Prepare testimony exams. Create outlines for direct and ­cross-examinations­ for each assigned witness. When you see testimony that the jury needs to hear but is from a witness whom another team member is handling, flag it for your team member.

90 Days to Trial (30 Days to Trial Run)

In this block of time, continue pressing forward while making sure you dot your i’s and cross your t’s.

Expert witness opinions. Find out if the updated records you provided 30 days ago affect their opinions. Ask whether additional discovery areas must be explored based on the new records. If their opinions do not change, inform the defense of this in writing. But if these new records change the experts’ opinions in any way, immediately give the defense an opportunity to depose them on their new opinions—this prevents these opinions from being excluded at trial.

Last, determine whether any expert needs to reexamine your client, and—if necessary—schedule a supplemental deposition.

Send your experts the other expert testimony. Send your experts’ transcripts to each other so they have enough time to become familiar with all of the opinions well in advance of trial. Sending your experts the transcripts from the defense experts’ depositions is crucial too.

Update your life care plan and economic report. Reinforce any areas of concern that the defense attacked, and evaluate whether any new treatments or hospitalizations change the plan. Once supplemented and—if required, supported by a physician—send the life care plan to your economist for updated calculations.

Organize your trial notebooks. Ask yourself which types of trial notebooks have been most helpful in your last 10 cases. They may include

  • hot documents, such as the five to 10 most important medical records
  • law specific to your case, such as in limine issues or rules of evidence
  • admissions, such as answers to interrogatories or corporate designee testimony
  • plaintiff witness information, including a section for each with the proposed examination, deposition abstract, condensed deposition transcript, any important documents, and contact information
  • defense witness information, with identical sections minus contact information
  • opening and closing outlines, updated with new information or ideas.

Have your research ready. You should have a clear idea of the factual and legal issues that the defense will attempt to raise at trial. Even if you believe black letter law supports your theory, be prepared to support your argument with the law if defense counsel brings it up before a judge who may be unfamiliar with the issue.

If you intend to use articles, ­textbooks, or treatises, you must know the jurisdiction’s particular rules and supportive case law about what can be admitted into evidence. Carefully review the document to make sure it does not impeach the testimony of your expert. If you are using it exclusively to impeach a defense expert, you may, depending on the jurisdiction’s rules, need to disclose this to the defense.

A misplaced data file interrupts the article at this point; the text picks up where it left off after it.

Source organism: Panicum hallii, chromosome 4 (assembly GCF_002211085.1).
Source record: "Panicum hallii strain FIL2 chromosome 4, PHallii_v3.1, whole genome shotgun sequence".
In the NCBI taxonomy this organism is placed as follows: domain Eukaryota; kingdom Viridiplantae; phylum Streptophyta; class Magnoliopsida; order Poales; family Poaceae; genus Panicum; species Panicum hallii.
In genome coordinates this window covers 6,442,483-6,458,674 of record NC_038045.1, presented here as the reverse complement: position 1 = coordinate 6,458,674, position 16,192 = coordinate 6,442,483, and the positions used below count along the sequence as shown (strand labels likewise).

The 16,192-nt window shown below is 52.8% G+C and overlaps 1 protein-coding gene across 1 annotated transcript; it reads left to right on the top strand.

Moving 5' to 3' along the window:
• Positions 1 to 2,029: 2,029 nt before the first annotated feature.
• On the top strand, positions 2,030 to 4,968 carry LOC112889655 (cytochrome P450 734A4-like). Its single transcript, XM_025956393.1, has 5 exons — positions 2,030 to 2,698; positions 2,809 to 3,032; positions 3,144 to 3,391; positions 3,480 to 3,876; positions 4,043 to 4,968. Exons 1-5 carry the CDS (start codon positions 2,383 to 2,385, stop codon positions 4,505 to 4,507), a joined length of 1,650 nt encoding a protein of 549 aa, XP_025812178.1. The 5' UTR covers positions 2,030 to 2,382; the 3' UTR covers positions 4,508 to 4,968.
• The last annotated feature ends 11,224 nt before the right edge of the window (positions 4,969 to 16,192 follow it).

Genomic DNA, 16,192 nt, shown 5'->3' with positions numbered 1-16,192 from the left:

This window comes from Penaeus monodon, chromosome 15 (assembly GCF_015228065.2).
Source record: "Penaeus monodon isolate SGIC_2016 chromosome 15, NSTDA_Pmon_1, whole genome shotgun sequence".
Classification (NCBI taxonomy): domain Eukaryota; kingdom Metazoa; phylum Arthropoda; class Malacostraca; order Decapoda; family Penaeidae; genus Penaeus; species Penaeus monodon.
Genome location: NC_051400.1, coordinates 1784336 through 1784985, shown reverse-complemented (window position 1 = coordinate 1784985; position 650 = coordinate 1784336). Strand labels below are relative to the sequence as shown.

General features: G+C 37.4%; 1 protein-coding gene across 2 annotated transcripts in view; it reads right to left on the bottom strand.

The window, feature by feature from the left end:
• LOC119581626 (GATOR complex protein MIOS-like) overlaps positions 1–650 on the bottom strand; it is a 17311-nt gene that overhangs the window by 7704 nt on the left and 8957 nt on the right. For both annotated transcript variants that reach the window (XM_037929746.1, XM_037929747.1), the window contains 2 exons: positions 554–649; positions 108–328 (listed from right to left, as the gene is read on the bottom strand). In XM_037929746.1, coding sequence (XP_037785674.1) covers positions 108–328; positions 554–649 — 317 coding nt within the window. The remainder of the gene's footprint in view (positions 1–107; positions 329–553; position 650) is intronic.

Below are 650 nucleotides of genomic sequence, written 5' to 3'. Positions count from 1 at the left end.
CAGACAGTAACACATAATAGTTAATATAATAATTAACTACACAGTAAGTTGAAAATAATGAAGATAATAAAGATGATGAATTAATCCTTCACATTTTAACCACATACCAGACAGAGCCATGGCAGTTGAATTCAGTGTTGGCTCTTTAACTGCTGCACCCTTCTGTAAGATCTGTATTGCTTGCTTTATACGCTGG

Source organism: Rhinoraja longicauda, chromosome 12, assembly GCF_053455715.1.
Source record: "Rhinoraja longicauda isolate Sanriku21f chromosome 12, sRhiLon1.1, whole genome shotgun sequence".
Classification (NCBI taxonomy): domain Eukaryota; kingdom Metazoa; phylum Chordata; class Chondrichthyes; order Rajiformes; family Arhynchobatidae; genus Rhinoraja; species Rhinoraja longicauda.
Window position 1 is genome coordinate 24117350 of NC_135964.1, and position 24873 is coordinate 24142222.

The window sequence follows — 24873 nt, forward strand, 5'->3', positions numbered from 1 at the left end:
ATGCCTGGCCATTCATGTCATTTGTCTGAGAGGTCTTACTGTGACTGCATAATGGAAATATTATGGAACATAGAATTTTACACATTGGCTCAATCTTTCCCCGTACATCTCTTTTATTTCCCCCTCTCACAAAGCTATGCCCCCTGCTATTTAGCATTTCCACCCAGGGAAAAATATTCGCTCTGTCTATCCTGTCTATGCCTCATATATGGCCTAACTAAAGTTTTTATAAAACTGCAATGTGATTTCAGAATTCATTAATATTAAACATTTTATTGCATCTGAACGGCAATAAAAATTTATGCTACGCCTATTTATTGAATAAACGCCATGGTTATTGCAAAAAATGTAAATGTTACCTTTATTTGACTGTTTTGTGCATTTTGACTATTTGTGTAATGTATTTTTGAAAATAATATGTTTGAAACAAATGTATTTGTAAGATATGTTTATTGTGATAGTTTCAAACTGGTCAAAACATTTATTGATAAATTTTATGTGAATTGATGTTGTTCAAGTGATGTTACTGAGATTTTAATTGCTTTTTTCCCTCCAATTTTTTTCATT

Request any relevant literature or policies from the defense. Jurors may expect to see documents that show how a defendant was supposed to act and if he or she violated a specific rule. You and your team should extensively research available literature (such as finding out whether medical articles and texts published prior to the defendant’s acts support those acts) and request any and all policies, procedures, and protocols from the defense (such as those from a defendant hospital). If you are having trouble locating articles, ask your experts for assistance—an expert who is a leading authority in the field can usually refer you to the most helpful articles and texts much more quickly.

Update discovery responses. Review discovery responses to ensure accuracy and completeness. Often created early in the case before all factual information is known, supplement them as necessary so you will not be precluded from pursuing all relevant theories and producing proof of all the elements of your case.

Update witness examinations. This is a continuous process, so continue editing your direct and cross-examinations.

Develop impeachment evidence. Have you obtained and reviewed prior testimony or articles? What parts of your theory do you believe you can establish through the defense? Are the defense experts’ opinions inconsistent with each other? Talk to your state and national trial lawyer colleagues about experts who testify frequently.

Plan for jury selection. Frame your voir dire questions to maximize responses that may reveal biases. Plan your strategy, which you will test out during your focus group next month.

Update lien information. This is one of the most overlooked areas and one that attorneys used to tackle only at the case’s conclusion—not anymore. Address liens and subrogation interests early, and periodically update the information.

The Trial Run

You will devote one full day to a single case. Work in short time blocks of 90 minutes maximum, and consider renting a hotel conference room to minimize distractions. If you hold this at your office, make sure there are no phone calls or other interruptions. Order lunch in.

Remember that you have three general goals for your Trial Run: Determine the case’s weaknesses and any missing proof, identify the case’s strengths and how to maximize those, and create a to-do list that goes through the start of trial. To meet these goals, your trial team must give honest feedback—follow each point below with a round of critiques and make a to-do list on every point that must be followed up.